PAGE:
Sound Buttons and Dashes
Sound buttons are circles or spots that can be written underneath a sound to support reading. Your child will be taught to say the sound aloud as they touch the sound button. If reading a diagraph (two letters making one sound) or trigraph (three letters making one sound), your child will know that this sound is represented by a dash underneath the letters which make the sound. See above in the word play, 'ay' is a diagraph, so has the dash underneath.
Fred in your head
Your child's teacher will hold up a green word (close to their chest), giving your child time to mime the sounds, and will then push the word forward as a signal for your child to say the whole word (as opposed to blending individual sounds). This will be repeated over a period of time, until your child can say the word straight away. Your child will start off initially mouthing the sounds silently and then saying the whole word to saying the whole word straight away.
Phonics Screening Check
In Year 1, your child will have a Government Led, phonics screening check and this is normally held in June. The purpose of the check is to confirm whether individual children have learnt decoding and blending skills to meet an age-appropriate standard. The phonics screening contains 40 words and your child will work one-to-one with the teacher, reading words out aloud. There will be a combination of real words and nonsense words. By the end of Year 1, it is expected that children are able to recognise the grapheme-phoneme correspondences, segment and blend them confidently in words.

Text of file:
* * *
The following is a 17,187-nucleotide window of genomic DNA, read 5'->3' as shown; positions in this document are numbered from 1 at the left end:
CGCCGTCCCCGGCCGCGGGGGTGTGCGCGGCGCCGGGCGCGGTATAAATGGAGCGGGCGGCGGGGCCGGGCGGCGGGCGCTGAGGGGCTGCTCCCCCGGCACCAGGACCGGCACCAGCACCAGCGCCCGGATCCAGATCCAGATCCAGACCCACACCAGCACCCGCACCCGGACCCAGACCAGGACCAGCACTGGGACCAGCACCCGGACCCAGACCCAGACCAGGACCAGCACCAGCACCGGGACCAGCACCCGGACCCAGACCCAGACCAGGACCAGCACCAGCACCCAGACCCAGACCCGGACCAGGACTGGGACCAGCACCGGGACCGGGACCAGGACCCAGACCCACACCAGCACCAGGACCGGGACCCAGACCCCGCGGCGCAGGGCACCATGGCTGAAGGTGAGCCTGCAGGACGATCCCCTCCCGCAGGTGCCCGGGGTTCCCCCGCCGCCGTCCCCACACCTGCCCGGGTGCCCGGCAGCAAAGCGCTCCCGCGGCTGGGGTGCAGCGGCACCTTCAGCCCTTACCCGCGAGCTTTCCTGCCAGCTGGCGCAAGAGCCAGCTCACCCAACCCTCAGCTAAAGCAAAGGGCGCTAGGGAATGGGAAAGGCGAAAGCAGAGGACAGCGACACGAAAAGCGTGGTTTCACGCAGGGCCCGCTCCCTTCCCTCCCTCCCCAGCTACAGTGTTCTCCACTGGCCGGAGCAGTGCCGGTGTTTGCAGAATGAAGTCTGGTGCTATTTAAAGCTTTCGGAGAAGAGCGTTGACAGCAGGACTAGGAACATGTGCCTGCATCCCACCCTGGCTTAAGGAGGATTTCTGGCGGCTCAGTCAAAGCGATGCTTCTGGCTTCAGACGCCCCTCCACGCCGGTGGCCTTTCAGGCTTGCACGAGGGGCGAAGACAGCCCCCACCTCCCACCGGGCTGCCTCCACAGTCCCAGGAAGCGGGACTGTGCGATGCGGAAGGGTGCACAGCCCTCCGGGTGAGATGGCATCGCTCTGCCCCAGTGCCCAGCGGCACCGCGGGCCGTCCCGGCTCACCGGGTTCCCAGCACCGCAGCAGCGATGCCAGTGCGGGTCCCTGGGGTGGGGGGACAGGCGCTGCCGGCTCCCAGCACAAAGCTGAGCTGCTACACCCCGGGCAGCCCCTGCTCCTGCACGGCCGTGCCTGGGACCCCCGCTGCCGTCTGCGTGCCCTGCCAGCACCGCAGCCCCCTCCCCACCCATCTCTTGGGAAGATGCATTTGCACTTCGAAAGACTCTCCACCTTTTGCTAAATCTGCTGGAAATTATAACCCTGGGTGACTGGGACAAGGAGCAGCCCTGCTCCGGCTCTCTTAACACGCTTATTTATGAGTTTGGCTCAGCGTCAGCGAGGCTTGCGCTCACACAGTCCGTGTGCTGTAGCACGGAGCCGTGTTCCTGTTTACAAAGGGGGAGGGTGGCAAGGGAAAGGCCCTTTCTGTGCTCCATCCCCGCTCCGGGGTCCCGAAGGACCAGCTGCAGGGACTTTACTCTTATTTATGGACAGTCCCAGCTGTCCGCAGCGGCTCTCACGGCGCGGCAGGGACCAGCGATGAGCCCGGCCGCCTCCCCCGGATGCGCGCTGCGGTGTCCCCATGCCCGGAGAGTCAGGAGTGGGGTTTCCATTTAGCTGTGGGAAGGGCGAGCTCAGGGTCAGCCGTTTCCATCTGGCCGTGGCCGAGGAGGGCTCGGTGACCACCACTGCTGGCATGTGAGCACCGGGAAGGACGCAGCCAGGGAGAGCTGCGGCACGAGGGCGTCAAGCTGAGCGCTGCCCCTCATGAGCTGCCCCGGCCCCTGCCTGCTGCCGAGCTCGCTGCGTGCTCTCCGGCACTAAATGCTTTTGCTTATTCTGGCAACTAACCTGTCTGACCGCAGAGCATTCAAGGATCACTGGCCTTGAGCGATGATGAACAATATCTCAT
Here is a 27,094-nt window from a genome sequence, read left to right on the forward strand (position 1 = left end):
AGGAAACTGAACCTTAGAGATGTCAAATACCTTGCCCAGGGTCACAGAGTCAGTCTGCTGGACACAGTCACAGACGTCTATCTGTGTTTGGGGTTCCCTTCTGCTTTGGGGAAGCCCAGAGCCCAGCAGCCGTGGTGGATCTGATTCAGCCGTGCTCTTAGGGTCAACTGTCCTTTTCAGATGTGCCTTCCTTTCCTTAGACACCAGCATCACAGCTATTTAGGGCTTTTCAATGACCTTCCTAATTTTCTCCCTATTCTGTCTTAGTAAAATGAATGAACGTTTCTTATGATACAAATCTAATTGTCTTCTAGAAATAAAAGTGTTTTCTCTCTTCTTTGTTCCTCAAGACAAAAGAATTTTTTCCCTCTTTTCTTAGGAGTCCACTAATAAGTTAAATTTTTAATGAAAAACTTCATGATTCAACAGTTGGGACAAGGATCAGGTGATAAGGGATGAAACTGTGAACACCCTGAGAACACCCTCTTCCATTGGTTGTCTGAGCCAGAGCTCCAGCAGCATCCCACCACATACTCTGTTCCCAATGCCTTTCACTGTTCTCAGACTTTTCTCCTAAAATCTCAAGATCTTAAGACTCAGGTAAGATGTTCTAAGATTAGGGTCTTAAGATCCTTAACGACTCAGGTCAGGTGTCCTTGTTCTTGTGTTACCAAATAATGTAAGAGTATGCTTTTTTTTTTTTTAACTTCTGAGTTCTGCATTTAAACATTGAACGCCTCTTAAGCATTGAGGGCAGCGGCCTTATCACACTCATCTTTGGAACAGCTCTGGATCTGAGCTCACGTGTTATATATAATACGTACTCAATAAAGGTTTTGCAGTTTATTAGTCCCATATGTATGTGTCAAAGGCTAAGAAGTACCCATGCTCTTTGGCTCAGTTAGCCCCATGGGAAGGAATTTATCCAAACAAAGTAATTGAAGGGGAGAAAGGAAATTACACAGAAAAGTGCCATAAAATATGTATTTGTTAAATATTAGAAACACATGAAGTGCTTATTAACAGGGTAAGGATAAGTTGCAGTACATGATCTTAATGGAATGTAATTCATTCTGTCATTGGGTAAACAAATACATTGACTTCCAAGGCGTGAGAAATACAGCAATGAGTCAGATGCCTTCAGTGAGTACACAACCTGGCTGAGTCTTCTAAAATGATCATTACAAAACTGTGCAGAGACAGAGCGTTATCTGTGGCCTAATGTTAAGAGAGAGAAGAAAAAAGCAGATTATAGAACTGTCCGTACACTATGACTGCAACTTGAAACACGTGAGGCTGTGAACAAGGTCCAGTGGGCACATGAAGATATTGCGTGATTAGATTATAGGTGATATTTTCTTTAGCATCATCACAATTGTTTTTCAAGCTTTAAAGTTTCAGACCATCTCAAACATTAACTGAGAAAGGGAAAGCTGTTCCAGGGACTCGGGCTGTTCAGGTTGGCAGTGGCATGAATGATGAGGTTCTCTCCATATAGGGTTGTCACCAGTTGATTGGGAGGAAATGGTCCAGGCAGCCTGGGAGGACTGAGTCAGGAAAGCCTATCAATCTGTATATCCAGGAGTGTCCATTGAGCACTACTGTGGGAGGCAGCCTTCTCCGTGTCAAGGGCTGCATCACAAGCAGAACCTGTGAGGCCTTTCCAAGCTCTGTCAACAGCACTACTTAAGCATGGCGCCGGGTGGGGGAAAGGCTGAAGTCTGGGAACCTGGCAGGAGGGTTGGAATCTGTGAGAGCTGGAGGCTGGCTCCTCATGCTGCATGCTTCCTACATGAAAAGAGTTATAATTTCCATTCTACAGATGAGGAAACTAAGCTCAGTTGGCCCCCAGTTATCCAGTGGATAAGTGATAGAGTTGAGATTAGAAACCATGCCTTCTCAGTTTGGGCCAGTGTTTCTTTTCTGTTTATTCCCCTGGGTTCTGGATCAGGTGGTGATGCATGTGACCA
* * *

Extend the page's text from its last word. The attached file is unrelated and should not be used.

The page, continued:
Children who do not pass the Phonics Screening Check will complete the assessment again in Year 2.
Parent Video: The Phonics Screening Check
Listening to your child read is important. However, your child hearing you read or tell a story is just as important. This will support them to develop new vocabulary, learn how to use expression in their voice. Encourage your child to decode the sounds e.g. segmenting or drawing on sound buttons. When you are out and about read signs around you. Practise speed reading the sounds your child has been learning in school.
My child won’t read, no matter what I do. How can I help?
- Read to your child as much as possible